So Obama did not "liken" the situation in Libya to anything else, and doesn't even concede in his remarks that "defenseless civilians" are being massacred by Gaddafi's forces. He doesn't even say that the U.S. has an obligation to prevent the deaths of all defenseless civilians, just deaths which occur in large numbers as was the case in Rwanda and (according to Obama, anyway) the Balkans.

Of course, the claim that the U.S. has any kind of "obligation" to safeguard defenseless civilians wouldn't ring quite so hollow if the U.S. weren't doing precisely that on a regular basis in Afghanistan and Pakistan, and hadn't done so in many orders of magnitude greater than anything happening in Libya when it invaded Iraq.

Wednesday, March 09, 2011


1000 Dead in Libya

It's a curious number. Back on Feb. 23, near the beginning of current events in Libya, news reports told us that there were "1000" dead in Libya.

And now, two weeks later, with very heavy fighting going on daily? Why, we're told that there are "more than a thousand people dead." Just an observation on the credibility of news reports.

And, just so we're clear, that is not "a thousand civilians massacred from the air by bombing civilians" (as happened many times over when the U.S. attacked Iraq with its "shock and awe", or as happened when Israel attacked Gaza), but a thousand people killed in fighting between armed forces (albeit unequally armed, but isn't that almost always the case).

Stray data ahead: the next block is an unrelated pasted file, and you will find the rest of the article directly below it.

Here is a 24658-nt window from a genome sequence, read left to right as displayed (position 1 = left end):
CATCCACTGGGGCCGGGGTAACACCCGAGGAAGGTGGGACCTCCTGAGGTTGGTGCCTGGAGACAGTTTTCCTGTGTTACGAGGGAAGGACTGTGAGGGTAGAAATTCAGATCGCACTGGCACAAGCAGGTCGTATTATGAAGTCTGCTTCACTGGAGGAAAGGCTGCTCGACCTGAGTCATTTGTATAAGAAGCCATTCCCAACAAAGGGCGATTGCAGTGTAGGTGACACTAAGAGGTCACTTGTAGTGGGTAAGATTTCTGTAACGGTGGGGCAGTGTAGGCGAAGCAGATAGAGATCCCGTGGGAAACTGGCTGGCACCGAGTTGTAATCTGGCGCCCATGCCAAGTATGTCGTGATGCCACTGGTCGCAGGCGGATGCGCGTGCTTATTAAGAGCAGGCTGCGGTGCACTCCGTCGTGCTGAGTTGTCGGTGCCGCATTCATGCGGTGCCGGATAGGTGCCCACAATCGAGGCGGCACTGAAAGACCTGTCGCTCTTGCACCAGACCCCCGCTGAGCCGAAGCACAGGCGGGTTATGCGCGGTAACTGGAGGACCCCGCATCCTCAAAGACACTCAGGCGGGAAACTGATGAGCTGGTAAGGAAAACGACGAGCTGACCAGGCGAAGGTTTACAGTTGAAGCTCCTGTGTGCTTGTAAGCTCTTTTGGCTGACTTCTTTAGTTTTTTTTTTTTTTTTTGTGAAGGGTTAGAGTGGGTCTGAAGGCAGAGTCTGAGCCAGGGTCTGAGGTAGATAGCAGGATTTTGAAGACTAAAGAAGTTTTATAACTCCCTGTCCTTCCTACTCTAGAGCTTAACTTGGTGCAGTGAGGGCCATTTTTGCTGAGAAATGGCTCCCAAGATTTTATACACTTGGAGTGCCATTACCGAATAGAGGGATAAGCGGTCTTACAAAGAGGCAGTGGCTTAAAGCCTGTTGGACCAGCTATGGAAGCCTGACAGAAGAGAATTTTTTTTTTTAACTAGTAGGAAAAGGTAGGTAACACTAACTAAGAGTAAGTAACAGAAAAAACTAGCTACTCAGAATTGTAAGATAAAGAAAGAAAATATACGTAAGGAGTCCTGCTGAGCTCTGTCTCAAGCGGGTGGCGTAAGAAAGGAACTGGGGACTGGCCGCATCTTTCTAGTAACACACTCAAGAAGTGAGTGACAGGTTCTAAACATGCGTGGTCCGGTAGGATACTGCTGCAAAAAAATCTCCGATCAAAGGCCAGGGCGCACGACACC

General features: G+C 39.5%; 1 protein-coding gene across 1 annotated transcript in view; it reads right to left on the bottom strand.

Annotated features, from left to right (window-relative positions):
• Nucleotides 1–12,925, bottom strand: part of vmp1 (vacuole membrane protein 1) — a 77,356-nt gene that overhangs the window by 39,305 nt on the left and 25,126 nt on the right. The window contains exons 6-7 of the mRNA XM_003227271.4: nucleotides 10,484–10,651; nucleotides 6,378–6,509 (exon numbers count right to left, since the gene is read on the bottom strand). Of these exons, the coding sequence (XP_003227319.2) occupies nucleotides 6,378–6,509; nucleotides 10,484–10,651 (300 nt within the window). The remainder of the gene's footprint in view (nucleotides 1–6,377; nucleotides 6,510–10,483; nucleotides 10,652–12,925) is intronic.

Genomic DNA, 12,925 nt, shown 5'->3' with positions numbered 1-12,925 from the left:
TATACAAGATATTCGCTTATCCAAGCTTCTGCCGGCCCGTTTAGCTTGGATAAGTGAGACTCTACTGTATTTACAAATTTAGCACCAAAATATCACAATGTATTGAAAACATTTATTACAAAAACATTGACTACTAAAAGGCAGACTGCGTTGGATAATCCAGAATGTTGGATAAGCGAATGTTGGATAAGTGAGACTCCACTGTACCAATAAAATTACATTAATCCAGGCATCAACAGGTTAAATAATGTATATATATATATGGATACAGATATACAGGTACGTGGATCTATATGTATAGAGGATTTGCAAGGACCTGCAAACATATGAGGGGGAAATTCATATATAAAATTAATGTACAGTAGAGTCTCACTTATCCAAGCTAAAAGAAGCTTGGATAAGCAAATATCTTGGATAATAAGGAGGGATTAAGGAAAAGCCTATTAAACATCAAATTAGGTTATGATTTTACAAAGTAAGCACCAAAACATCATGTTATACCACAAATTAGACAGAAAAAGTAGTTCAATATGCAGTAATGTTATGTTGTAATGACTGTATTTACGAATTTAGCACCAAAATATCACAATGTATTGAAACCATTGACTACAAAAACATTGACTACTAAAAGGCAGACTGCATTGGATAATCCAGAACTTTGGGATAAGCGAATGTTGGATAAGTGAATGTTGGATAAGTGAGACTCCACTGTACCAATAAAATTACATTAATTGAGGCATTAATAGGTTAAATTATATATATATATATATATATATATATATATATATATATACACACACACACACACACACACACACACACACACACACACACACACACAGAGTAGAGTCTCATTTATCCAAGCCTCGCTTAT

Monday, March 07, 2011


The cost of war

I often call attention to the fact that, when it comes to launching wars (including no-fly zones), politicians and the media virtually never (and, in most cases, absolutely never) talk about the cost of their potential decision. They rarely talk about the legality or morality of it either, for that matter, it's mostly about effectiveness (e.g., "do the U.S. have enough aircraft carriers in the Mediterranean to enforce a no-fly zone?").

But there one exception in the mainstream media, my favorite newscaster, Shep Smith on Fox News. Shep was in fine form today, asking what we hope to accomplish in Afghanistan and Libya, talking about the cost of enforcing a no-fly zone, and sarcastically talking about the "billions of dollars we have just lying around" to finance such an effort. Not a leftist by any means, but a rare voice of sanity in the media nevertheless.


No-fly zone double-standard

Gulf states (by which we mean, of course, the rulers of those states, not the actual people) have called for "no-fly zones" over Libya because, you know, it's unfair that there's a war in which one side has planes and bombs and the other doesn't, and it's important to protect "the people." I'll be waiting for the day that they extend that same sympathy, and concern for asymmetric resources, to the people of Gaza, being bombed almost daily by Israeli warplanes.


Strange (and telling) quote of the day

"Viewership of Al Jazeera is going up in the United States because it's real news. You may not agree with it, but you feel like you're getting real news around the clock instead of a million commercials and, you know, arguments between talking heads and the kind of stuff that we do on our news which, you know, is not particularly informative to us, let alone foreigners."
- Hillary Clinton, emphasis added